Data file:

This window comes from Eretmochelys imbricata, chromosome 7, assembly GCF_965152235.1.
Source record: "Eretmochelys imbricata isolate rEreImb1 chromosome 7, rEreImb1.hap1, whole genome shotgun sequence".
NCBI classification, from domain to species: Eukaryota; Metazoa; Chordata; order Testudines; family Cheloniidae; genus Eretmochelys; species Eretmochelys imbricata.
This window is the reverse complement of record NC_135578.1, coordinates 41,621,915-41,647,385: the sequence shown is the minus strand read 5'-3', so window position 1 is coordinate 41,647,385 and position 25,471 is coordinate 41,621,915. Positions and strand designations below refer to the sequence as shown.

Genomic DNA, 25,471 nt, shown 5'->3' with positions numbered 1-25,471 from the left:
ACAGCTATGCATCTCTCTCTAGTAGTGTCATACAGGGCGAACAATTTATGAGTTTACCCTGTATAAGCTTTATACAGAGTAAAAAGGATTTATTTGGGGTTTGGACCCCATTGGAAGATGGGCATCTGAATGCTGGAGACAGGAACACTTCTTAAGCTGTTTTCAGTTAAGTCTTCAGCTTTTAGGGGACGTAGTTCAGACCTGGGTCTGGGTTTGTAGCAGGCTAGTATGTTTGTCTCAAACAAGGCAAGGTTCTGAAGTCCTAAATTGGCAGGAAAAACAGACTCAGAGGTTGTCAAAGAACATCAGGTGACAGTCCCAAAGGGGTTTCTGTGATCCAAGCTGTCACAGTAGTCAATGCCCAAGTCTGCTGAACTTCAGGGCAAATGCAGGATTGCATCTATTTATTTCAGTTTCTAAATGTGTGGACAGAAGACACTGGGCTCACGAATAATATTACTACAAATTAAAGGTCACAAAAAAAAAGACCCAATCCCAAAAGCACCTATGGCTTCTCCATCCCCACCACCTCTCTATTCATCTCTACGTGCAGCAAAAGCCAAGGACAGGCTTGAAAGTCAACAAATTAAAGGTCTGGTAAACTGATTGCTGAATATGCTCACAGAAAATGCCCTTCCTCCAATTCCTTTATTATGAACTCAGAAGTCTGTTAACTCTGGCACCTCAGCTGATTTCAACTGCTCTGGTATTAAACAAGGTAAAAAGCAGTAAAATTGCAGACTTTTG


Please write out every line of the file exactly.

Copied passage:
This window comes from Eretmochelys imbricata, chromosome 7, assembly GCF_965152235.1.
Source record: "Eretmochelys imbricata isolate rEreImb1 chromosome 7, rEreImb1.hap1, whole genome shotgun sequence".
NCBI classification, from domain to species: Eukaryota; Metazoa; Chordata; order Testudines; family Cheloniidae; genus Eretmochelys; species Eretmochelys imbricata.
This window is the reverse complement of record NC_135578.1, coordinates 41,621,915-41,647,385: the sequence shown is the minus strand read 5'-3', so window position 1 is coordinate 41,647,385 and position 25,471 is coordinate 41,621,915. Positions and strand designations below refer to the sequence as shown.

Genomic DNA, 25,471 nt, shown 5'->3' with positions numbered 1-25,471 from the left:
ACAGCTATGCATCTCTCTCTAGTAGTGTCATACAGGGCGAACAATTTATGAGTTTACCCTGTATAAGCTTTATACAGAGTAAAAAGGATTTATTTGGGGTTTGGACCCCATTGGAAGATGGGCATCTGAATGCTGGAGACAGGAACACTTCTTAAGCTGTTTTCAGTTAAGTCTTCAGCTTTTAGGGGACGTAGTTCAGACCTGGGTCTGGGTTTGTAGCAGGCTAGTATGTTTGTCTCAAACAAGGCAAGGTTCTGAAGTCCTAAATTGGCAGGAAAAACAGACTCAGAGGTTGTCAAAGAACATCAGGTGACAGTCCCAAAGGGGTTTCTGTGATCCAAGCTGTCACAGTAGTCAATGCCCAAGTCTGCTGAACTTCAGGGCAAATGCAGGATTGCATCTATTTATTTCAGTTTCTAAATGTGTGGACAGAAGACACTGGGCTCACGAATAATATTACTACAAATTAAAGGTCACAAAAAAAAAGACCCAATCCCAAAAGCACCTATGGCTTCTCCATCCCCACCACCTCTCTATTCATCTCTACGTGCAGCAAAAGCCAAGGACAGGCTTGAAAGTCAACAAATTAAAGGTCTGGTAAACTGATTGCTGAATATGCTCACAGAAAATGCCCTTCCTCCAATTCCTTTATTATGAACTCAGAAGTCTGTTAACTCTGGCACCTCAGCTGATTTCAACTGCTCTGGTATTAAACAAGGTAAAAAGCAGTAAAATTGCAGACTTTTG